Core Work – What’s with this Buzzword?!

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What’s with the buzzword ‘Core Work’?

Strengthening your core seems to be at the root of every tummy workout to secure a nice washboard effect on your stomach. Does this really work? … Of course not!

So why don’t tons of tummy exercises give you a washboard stomach?

  1. Abs are made in the kitchen not the gym. If you train your body well in the gym and then don’t fuel it well, you will fail to get that sought-after effect.
  2. The core muscles are much weaker than their bigger brothers and sisters. They are designed to contract at lower levels, and for longer periods of time. Most of the core exercise programs out there are using big movements that create power and this is more suited to the larger torso muscles like the rectus abdominus, quadratus lumborum (lower back), latissimus dorsi and the iliopsoas (hip flexors). Instead of working on perfecting technique using your core powerhouse, you use the larger muscle groups because it is easier for your body to do so. Your body will always take the path of least resistance, but it is our job to show it how to work efficiently.

Through our Pilates classes or a 1-2-1 rehab session with Kirsty we use slow, precise and controlled exercises that target your core powerhouse, you can create a solid foundation to train your outer layer of muscles on. In addition to the training aspect, you create a set of muscles that can support you perfectly as you bend and twist your back!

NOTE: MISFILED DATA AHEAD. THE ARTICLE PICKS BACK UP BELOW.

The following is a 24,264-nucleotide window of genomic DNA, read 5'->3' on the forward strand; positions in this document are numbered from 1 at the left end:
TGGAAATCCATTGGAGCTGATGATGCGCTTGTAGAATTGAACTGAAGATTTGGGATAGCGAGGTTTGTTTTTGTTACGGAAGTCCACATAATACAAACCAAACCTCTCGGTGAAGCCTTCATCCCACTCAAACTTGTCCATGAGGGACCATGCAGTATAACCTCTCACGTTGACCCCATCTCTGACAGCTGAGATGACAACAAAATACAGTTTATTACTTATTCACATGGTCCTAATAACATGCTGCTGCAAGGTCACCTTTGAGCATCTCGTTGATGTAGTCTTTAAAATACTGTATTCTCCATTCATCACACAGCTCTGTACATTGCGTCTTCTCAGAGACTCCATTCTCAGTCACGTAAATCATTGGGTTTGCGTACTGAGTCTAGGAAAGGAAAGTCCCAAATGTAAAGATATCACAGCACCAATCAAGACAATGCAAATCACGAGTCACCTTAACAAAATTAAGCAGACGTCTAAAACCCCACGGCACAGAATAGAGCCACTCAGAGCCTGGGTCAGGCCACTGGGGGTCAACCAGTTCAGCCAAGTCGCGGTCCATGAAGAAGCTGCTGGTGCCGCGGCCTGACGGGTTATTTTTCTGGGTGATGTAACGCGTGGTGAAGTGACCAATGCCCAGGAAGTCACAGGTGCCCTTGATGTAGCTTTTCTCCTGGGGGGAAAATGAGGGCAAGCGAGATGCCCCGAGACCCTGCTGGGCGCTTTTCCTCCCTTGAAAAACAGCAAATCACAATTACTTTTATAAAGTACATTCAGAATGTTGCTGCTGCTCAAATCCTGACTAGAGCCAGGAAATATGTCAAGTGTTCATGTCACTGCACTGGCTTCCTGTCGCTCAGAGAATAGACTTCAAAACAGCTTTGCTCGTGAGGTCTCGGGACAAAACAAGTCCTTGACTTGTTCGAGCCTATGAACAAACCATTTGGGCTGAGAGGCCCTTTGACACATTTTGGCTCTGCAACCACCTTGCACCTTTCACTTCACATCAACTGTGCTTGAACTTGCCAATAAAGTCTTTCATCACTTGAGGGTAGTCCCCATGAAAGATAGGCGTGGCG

More about the Core Muscles

Having core muscles that function effectively and are strong enough for the activity you place upon them is very important for movement, stability and protection. The ‘core’ is made up of a powerhouse of muscles with a floor, walls, roof and an internal perimeter. These muscles are:

Floor – Pelvic floor muscles

Walls – Internal Obliques to the side and Multifidus to the rear.

Roof – Diaphragm

Perimeter – Transverse Abdominus

All these muscles make up the Core of our torso and help to support our central skeleton (spine, ribs and pelvis) at the deepest level as they all connect to it directly. These muscles together create a corset type effect when contracted together to maintain stable torso movements which keeps the spine safe. In doing this, it also creates more efficient movements from the global muscles (the powerful muscles in the body like the quads, traps, glutes etc.)


To train your core, you need to change your mindset. Your focus should be very different from other abdominal training as it is more complex due to the principles that you need to have on point every session. Using your breathing is key to help and control every movement at every stage. Strength builds naturally using these processes so that you progress when your body is ready. There is no fast track, but with a core that functions well, you will reap the benefits in more ways than one!


Come and see what it’s all about:

Pilates Classes

1-2-1 Rehab Sessions